Postmarketing cases of metformin-associated lactic acidosis have resulted in death, hypothermia, hypotension, and resistant bradyarrhythmias. The onset of metformin-associated lactic acidosis is often subtle, accompanied only by nonspecific symptoms such as malaise, myalgias, respiratory distress, somnolence, and abdominal pain. Metformin-associated lactic acidosis was characterized by elevated blood lactate levels (>5 mmol/L), anion gap acidosis (without evidence of ketonuria or ketonemia), and increased lactate/pyruvate ratio; and metformin plasma levels generally >5 mcg/mL.

Risk factors for metformin-associated lactic acidosis include renal impairment, concomitant use of certain drugs (eg, carbonic anhydrase inhibitors such as topiramate), ≥65 years, having a radiological study with contrast, surgery and other procedures, hypoxic states (eg, acute congestive heart failure), excessive alcohol intake, and hepatic impairment.

Steps to reduce the risk of and manage metformin-associated lactic acidosis in these high risk groups are provided in the full prescribing information.

If metformin-associated lactic acidosis is suspected, immediately discontinue metformin and institute general supportive measures in a hospital setting. Prompt hemodialysis is recommended.

Warnings/Precautions

Concerns related to adverse effects:

• Cardiovascular mortality: Administration of oral antidiabetic drugs has been reported to be associated with increased cardiovascular mortality; metformin does not appear to share this risk.

• Lactic acidosis: [US Boxed Warning]: Postmarketing cases of metformin-associated lactic acidosis have resulted in death, hypothermia, hypotension, and resistant bradyarrhythmias. The onset is often subtle, accompanied by nonspecific symptoms (eg, malaise, myalgias, respiratory distress, somnolence, abdominal pain); elevated blood lactate levels (>5 mmol/L); anion gap acidosis (without evidence of ketonuria or ketonemia); increased lactate:pyruvate ratio; metformin plasma levels generally >5 mcg/mL. Risk factors for lactic acidosis include patients with renal impairment, concomitant use of certain drugs (eg, carbonic anhydrase inhibitors such as topiramate), ≥65 years, having a radiologic study with contrast, surgery and other procedures, hypoxic states (eg, acute heart failure), excessive alcohol intake, and hepatic impairment. Discontinue immediately if lactic acidosis is suspected; prompt hemodialysis is recommended. Lactic acidosis should be suspected in any patient with diabetes receiving metformin with evidence of acidosis but without evidence of ketoacidosis. Discontinue use in patients with conditions associated with dehydration, hypoperfusion, sepsis, or hypoxemia. Temporarily discontinue therapy in patients with restricted food and fluid intake. The risk of accumulation and lactic acidosis increases with the degree of impairment of renal function.

• Vitamin B12 concentrations: May impair vitamin B12 absorption, particularly in those with inadequate vitamin B12 or calcium intake/absorption; very rarely associated with anemia. Rapid reversal of vitamin B12 deficiency may be observed with discontinuation of therapy or supplementation. Monitor vitamin B12 serum concentrations periodically with long-term therapy.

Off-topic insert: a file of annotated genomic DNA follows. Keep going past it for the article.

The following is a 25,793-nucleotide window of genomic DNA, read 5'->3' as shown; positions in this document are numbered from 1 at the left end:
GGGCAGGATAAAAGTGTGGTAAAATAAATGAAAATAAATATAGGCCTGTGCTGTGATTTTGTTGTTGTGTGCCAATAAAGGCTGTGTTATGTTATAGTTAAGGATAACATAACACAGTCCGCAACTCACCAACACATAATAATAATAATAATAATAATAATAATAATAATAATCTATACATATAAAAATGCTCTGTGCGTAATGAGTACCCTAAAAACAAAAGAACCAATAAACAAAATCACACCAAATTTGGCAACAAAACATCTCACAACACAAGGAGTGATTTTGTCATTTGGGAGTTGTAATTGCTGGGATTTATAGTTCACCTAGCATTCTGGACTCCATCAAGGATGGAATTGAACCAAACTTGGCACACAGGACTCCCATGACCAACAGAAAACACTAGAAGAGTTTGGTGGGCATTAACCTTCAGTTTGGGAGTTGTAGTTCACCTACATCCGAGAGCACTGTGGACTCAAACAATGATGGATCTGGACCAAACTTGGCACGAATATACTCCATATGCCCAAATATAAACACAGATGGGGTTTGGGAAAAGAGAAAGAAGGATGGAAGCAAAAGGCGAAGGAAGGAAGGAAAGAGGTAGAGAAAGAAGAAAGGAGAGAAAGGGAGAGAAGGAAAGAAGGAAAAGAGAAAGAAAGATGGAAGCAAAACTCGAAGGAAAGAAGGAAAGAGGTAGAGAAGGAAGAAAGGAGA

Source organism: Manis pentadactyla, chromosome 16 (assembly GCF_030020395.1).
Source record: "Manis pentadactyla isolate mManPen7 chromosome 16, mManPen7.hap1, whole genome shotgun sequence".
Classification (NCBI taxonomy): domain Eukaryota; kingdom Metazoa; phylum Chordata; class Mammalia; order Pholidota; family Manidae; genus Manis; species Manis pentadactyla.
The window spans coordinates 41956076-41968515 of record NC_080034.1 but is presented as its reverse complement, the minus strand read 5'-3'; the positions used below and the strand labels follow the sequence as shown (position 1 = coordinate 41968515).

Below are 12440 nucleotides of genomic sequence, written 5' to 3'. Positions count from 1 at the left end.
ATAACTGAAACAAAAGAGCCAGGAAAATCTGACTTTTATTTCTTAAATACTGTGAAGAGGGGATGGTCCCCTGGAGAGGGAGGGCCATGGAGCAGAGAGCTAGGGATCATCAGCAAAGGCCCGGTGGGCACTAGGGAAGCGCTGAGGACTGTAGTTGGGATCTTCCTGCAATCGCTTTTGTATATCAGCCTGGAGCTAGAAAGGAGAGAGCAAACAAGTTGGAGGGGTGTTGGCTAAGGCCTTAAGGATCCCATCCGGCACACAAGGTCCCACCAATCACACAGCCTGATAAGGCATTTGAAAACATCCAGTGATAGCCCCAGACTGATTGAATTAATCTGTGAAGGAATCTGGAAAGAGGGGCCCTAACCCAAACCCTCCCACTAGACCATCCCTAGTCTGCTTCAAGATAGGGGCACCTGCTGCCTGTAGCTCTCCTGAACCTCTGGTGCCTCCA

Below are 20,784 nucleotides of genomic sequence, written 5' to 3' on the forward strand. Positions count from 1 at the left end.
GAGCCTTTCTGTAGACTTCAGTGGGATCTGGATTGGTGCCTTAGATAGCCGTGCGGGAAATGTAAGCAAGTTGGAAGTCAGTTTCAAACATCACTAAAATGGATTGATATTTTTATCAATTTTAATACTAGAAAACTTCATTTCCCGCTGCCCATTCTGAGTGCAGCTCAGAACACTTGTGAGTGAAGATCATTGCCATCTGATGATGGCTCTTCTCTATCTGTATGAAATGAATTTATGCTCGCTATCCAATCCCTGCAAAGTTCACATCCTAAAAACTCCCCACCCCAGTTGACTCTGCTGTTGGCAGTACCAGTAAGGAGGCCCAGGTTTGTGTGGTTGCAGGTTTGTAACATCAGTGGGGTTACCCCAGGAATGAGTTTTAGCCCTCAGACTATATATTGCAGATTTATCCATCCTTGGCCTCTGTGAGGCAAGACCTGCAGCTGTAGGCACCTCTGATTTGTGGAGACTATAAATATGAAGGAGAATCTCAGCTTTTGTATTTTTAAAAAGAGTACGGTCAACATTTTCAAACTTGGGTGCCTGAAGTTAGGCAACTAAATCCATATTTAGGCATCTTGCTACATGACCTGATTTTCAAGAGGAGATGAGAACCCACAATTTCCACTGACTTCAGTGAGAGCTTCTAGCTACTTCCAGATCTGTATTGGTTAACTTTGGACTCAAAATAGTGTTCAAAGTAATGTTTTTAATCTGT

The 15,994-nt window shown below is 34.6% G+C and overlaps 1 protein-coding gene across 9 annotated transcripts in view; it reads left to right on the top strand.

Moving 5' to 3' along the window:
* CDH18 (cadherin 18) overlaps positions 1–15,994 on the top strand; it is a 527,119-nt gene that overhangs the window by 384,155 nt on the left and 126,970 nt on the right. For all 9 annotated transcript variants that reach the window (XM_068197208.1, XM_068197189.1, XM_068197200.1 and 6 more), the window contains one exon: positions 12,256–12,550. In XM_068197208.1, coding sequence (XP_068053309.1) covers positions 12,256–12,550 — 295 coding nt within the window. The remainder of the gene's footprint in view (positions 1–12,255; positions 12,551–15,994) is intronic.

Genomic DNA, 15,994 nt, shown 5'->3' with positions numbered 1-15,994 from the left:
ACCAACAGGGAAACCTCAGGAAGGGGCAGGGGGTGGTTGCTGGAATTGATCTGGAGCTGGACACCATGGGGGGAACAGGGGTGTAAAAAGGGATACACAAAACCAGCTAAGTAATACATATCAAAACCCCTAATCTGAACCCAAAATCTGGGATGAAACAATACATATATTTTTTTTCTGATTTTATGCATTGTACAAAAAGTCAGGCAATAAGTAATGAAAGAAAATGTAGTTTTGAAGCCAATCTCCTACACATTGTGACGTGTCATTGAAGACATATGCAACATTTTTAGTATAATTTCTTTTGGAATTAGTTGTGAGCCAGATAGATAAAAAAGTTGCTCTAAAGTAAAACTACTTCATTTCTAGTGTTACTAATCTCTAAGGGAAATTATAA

Disease-related concerns:

• Heart failure: Use caution in patients with congestive heart failure requiring pharmacologic management, particularly in patients with unstable or acute heart failure; risk of lactic acidosis may be increased secondary to hypoperfusion. In a scientific statement from the American Heart Association, metformin has been determined to be an agent that may exacerbate underlying myocardial dysfunction (magnitude: major) (AHA [Page 2016]).

• Hepatic impairment: Use with caution in patients with impaired liver function due to potential for lactic acidosis.

• Renal impairment: Metformin is substantially excreted by the kidney; assess renal function prior to initiation of therapy using estimated glomerular filtration rate (eGFR). Initiation of therapy is not recommended if eGFR is between 30 to 45 mL/minute/1.73 m2 and is contraindicated if eGFR <30 mL/minute/1.73 m2. Assess benefits/risks of continuing therapy in patients whose eGFR falls below 45 mL/minute/1.73 m2 during therapy. Use of concomitant medications that may affect renal function (ie, affect tubular secretion) may also affect metformin disposition. Metformin should be withheld in patients with dehydration and/or prerenal azotemia.

• Stress-related states: It may be necessary to discontinue metformin and administer insulin if the patient is exposed to stress (fever, trauma, infection, surgery).

Concurrent drug therapy issues:

• Drug-drug interactions: Potentially significant interactions may exist, requiring dose or frequency adjustment, additional monitoring, and/or selection of alternative therapy. Consult drug interactions database for more detailed information.

Special populations:

• Elderly: Use with caution; risk of metformin associated lactic acidosis increases with age.

Dosage form specific issues:

• Extended release tablet: Insoluble tablet shell (Glumetza 1,000 mg tablet) may remain intact and be visible in the stool. Other extended released tablets (Fortamet, Glucophage XR, Glumetza 500 mg) may appear in the stool as a soft mass resembling the tablet.